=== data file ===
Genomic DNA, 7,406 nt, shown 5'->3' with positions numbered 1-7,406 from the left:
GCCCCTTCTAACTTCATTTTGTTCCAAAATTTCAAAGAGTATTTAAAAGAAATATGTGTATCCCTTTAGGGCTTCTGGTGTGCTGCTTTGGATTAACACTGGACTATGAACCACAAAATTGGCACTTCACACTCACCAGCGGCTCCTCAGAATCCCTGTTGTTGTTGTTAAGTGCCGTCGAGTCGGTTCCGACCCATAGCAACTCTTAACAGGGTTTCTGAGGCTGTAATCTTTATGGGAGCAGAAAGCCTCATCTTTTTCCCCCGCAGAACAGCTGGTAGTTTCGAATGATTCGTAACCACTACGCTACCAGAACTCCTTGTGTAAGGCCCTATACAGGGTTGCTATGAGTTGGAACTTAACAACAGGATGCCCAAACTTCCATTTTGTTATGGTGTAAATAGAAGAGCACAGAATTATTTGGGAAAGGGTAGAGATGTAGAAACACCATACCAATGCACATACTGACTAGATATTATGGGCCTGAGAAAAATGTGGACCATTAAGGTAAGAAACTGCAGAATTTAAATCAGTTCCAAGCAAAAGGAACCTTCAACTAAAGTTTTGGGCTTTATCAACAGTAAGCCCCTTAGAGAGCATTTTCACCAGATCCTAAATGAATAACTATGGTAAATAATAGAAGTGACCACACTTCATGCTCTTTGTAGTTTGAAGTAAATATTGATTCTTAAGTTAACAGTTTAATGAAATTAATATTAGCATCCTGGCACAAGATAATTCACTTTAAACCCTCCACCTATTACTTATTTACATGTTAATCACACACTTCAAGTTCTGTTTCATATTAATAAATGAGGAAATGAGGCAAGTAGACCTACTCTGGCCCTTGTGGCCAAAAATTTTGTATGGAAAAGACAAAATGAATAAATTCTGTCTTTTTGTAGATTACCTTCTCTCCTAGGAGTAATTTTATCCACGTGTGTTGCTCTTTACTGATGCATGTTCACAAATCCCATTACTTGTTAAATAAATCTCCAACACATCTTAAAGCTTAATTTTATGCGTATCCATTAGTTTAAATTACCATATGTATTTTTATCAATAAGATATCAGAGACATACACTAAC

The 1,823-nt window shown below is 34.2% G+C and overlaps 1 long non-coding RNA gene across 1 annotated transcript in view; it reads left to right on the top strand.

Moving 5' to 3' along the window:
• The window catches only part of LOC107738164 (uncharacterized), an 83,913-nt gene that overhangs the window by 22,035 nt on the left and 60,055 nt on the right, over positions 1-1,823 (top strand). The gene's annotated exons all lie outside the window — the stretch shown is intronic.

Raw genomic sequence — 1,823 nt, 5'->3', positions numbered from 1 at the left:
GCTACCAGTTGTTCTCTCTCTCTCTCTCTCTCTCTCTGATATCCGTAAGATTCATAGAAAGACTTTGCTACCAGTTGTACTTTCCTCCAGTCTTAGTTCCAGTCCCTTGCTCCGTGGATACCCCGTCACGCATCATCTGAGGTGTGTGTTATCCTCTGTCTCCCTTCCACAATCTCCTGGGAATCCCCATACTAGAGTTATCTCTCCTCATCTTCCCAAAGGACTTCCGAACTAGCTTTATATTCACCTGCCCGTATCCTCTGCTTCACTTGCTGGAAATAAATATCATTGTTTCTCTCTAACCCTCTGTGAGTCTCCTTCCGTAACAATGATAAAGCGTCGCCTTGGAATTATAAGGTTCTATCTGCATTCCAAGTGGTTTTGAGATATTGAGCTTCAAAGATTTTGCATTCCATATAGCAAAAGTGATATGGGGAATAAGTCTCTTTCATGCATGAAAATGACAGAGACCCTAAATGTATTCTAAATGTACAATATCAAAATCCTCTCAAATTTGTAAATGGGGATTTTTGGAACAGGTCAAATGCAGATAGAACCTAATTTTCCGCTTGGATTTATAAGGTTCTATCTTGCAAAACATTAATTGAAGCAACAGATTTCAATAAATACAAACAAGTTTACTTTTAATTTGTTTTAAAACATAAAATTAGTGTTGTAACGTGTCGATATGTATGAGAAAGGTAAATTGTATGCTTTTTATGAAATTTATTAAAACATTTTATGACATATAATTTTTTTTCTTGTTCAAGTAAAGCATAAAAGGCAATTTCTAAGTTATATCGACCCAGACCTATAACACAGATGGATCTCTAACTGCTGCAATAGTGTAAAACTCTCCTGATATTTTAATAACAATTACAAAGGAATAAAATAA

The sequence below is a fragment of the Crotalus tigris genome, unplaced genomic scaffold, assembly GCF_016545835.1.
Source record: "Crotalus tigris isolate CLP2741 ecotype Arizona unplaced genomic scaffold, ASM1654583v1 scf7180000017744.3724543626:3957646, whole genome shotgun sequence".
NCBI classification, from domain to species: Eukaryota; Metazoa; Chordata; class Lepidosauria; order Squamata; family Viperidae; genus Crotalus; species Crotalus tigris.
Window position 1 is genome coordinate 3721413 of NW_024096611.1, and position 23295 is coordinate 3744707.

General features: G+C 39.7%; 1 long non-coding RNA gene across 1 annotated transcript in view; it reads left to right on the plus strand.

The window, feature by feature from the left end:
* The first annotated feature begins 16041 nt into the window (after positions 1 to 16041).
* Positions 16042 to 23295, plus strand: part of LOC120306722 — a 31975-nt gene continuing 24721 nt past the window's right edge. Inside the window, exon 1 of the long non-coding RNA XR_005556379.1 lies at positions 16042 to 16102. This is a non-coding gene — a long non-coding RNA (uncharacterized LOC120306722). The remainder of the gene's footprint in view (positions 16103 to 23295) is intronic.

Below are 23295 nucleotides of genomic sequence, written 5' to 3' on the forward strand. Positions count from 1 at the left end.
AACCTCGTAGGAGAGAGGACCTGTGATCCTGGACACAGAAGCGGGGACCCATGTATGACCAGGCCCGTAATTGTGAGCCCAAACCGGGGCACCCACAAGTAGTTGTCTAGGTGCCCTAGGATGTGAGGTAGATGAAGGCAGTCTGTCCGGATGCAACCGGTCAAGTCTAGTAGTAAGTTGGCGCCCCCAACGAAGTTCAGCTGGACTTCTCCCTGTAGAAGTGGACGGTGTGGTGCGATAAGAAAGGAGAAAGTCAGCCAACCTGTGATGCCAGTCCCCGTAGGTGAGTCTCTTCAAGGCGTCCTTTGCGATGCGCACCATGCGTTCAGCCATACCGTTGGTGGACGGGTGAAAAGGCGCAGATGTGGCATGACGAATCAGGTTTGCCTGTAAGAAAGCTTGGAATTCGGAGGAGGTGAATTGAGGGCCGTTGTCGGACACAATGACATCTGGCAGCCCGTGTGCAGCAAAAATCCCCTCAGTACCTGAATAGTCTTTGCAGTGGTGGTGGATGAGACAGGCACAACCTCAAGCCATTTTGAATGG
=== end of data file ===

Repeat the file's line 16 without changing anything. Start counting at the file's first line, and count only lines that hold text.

Below are 23295 nucleotides of genomic sequence, written 5' to 3' on the forward strand. Positions count from 1 at the left end.